140 CHARLES STEWART PARNELL [1877
Nicholas Codd; he was popularly called Nicky Codd. He had a dispute with his landlord. He offered the landlord a reduced rent, which the landlord would not accept. An ambassador was sent to Nicky to see if a compromise could be arranged. " But suppose, Mr. Codd," said the ambassador, "that the landlord insists on not accepting your offer, is there not some alternative/' " Yes," said Nicky, " there is." The ambassador was satisfied. He thought that they would at length arrive at a modus vivendi. " What is the alternative, Mr. Codd?" said he. "He may go to hell," said Nicky. I told this story to Parnell and it tickled him greatly. Afterwards, whenever he was engaged in negotiations himself, and whenever he made an offer which was refused, he would say, " Very well; they can take Nicky Codd's alternative." Nicky Codd's alternative became quite a saying of his.'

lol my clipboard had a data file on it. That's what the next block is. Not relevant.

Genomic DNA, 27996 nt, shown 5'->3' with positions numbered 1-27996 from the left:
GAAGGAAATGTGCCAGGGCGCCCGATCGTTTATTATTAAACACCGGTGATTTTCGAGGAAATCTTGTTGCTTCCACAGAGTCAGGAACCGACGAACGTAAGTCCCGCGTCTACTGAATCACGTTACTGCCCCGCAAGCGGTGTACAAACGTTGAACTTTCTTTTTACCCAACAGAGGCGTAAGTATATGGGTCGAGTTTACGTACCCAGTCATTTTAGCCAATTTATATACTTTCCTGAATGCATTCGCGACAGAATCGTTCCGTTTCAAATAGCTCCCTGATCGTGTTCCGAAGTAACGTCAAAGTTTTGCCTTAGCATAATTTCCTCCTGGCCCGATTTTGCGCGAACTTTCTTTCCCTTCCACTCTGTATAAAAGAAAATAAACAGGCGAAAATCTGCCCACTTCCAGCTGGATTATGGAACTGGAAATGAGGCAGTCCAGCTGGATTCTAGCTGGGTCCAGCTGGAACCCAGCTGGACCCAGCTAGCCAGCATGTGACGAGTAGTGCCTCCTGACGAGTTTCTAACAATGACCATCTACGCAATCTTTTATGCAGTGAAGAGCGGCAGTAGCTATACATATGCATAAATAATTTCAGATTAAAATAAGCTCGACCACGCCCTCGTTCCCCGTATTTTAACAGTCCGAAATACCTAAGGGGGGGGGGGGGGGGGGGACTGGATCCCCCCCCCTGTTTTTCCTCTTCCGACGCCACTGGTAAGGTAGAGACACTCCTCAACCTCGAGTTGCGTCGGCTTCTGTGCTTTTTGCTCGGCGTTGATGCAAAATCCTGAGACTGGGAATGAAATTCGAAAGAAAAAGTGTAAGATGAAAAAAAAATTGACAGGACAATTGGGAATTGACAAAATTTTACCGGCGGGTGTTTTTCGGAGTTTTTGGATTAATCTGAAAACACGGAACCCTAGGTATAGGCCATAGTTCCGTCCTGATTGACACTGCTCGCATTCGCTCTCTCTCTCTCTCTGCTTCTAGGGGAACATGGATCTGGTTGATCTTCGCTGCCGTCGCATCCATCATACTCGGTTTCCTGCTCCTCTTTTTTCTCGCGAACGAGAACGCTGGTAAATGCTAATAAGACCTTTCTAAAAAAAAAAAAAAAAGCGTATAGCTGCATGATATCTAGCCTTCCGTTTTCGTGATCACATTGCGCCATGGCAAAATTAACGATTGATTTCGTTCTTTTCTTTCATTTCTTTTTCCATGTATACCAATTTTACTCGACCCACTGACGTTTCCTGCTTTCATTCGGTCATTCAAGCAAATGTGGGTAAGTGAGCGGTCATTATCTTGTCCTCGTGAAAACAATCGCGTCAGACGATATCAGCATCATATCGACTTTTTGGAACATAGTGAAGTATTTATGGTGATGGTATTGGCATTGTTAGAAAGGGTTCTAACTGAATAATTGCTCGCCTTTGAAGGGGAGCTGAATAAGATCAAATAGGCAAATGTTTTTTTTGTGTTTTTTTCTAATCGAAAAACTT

Another informant, one of Parnell's obstructive colleagues in the House of Commons, corroborates, more or less, X.'s statement about Parnell's 'social qualities.' This gentleman also said that Parnell was rather 'pleasant than genial, or sociable, though he always had a charm of manner which made him a most agreeable companion. We [the obstructives] used to dine together at Gatti's in the Strand. He certainly did not contribute much to the " fun " of the meeting. He never told a good story, he was not a good conversationalist in any sense, but he was appreciative and a splendid listener. We all talked around him, and he seemed to enjoy the conversation while taking little part in it. He was only " on the spot" when something had to be done. One evening he and I were walking along Oxford Street (I think). We passed a music-hall. He looked at the people going in and